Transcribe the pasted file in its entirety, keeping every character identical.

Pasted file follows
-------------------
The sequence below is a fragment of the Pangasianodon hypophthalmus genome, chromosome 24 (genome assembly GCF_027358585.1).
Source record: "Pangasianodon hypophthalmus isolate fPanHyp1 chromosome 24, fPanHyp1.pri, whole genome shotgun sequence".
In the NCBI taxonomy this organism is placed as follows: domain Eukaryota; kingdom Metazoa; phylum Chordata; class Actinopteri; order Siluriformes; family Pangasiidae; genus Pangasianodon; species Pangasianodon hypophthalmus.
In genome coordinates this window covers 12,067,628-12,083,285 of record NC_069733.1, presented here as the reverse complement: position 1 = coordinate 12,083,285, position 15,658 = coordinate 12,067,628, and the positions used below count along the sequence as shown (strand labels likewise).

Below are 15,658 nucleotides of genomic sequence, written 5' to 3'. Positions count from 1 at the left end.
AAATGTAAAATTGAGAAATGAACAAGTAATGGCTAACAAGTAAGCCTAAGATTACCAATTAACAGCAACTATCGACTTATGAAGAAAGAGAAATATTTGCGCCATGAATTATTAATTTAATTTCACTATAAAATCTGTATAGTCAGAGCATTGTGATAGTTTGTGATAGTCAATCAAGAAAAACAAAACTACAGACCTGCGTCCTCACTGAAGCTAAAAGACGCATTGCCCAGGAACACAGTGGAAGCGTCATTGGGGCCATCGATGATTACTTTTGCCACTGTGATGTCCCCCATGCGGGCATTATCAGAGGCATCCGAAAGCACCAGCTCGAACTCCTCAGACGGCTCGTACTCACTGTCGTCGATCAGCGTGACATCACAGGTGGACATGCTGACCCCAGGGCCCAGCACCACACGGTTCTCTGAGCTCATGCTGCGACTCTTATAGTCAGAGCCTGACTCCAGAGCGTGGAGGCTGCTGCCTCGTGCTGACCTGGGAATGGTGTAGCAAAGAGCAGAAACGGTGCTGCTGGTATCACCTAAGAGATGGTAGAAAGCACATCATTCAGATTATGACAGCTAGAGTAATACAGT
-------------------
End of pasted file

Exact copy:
The sequence below is a fragment of the Pangasianodon hypophthalmus genome, chromosome 24 (genome assembly GCF_027358585.1).
Source record: "Pangasianodon hypophthalmus isolate fPanHyp1 chromosome 24, fPanHyp1.pri, whole genome shotgun sequence".
In the NCBI taxonomy this organism is placed as follows: domain Eukaryota; kingdom Metazoa; phylum Chordata; class Actinopteri; order Siluriformes; family Pangasiidae; genus Pangasianodon; species Pangasianodon hypophthalmus.
In genome coordinates this window covers 12,067,628-12,083,285 of record NC_069733.1, presented here as the reverse complement: position 1 = coordinate 12,083,285, position 15,658 = coordinate 12,067,628, and the positions used below count along the sequence as shown (strand labels likewise).

Below are 15,658 nucleotides of genomic sequence, written 5' to 3'. Positions count from 1 at the left end.
AAATGTAAAATTGAGAAATGAACAAGTAATGGCTAACAAGTAAGCCTAAGATTACCAATTAACAGCAACTATCGACTTATGAAGAAAGAGAAATATTTGCGCCATGAATTATTAATTTAATTTCACTATAAAATCTGTATAGTCAGAGCATTGTGATAGTTTGTGATAGTCAATCAAGAAAAACAAAACTACAGACCTGCGTCCTCACTGAAGCTAAAAGACGCATTGCCCAGGAACACAGTGGAAGCGTCATTGGGGCCATCGATGATTACTTTTGCCACTGTGATGTCCCCCATGCGGGCATTATCAGAGGCATCCGAAAGCACCAGCTCGAACTCCTCAGACGGCTCGTACTCACTGTCGTCGATCAGCGTGACATCACAGGTGGACATGCTGACCCCAGGGCCCAGCACCACACGGTTCTCTGAGCTCATGCTGCGACTCTTATAGTCAGAGCCTGACTCCAGAGCGTGGAGGCTGCTGCCTCGTGCTGACCTGGGAATGGTGTAGCAAAGAGCAGAAACGGTGCTGCTGGTATCACCTAAGAGATGGTAGAAAGCACATCATTCAGATTATGACAGCTAGAGTAATACAGT